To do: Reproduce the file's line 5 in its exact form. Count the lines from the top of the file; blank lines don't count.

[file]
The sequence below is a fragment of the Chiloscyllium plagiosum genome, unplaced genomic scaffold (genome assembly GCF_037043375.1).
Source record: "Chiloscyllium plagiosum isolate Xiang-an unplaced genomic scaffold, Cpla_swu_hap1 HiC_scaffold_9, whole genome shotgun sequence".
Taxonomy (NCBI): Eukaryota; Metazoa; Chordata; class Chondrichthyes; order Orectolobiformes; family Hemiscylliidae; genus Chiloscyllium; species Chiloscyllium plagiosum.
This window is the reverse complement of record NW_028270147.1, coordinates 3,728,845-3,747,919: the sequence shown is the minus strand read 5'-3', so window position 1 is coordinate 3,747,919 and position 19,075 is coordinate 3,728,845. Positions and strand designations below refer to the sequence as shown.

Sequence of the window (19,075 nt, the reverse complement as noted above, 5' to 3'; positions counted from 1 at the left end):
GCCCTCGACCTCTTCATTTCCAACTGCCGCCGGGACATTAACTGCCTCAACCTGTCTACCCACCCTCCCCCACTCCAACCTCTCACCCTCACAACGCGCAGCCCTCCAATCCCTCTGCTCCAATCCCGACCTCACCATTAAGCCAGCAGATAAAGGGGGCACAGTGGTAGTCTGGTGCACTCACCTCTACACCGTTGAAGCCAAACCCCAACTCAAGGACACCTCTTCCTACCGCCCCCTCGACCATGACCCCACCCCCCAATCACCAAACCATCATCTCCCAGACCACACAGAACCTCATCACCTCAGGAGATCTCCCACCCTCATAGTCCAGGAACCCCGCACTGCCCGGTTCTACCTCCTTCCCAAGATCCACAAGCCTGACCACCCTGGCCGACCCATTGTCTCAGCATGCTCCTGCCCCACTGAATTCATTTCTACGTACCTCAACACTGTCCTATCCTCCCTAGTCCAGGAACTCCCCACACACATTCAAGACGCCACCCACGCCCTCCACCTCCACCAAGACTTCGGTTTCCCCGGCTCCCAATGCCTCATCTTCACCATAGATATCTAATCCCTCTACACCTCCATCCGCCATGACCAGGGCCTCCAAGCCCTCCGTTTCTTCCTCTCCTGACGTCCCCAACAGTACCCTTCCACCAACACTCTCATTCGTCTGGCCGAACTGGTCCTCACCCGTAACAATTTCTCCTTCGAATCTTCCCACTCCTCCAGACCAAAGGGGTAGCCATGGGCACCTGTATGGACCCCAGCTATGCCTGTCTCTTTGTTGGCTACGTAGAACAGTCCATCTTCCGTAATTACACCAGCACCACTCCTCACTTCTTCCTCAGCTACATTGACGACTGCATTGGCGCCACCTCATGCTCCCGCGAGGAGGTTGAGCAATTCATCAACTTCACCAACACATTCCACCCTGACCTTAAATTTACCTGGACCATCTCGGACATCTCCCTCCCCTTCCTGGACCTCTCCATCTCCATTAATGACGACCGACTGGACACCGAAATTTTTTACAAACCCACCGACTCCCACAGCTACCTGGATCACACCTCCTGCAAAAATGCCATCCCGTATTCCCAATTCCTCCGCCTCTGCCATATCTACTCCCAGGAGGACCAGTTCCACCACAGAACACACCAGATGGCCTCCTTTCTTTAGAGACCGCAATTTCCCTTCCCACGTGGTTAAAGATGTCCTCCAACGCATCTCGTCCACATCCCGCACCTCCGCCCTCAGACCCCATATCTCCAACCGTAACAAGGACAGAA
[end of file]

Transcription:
Sequence of the window (19,075 nt, the reverse complement as noted above, 5' to 3'; positions counted from 1 at the left end):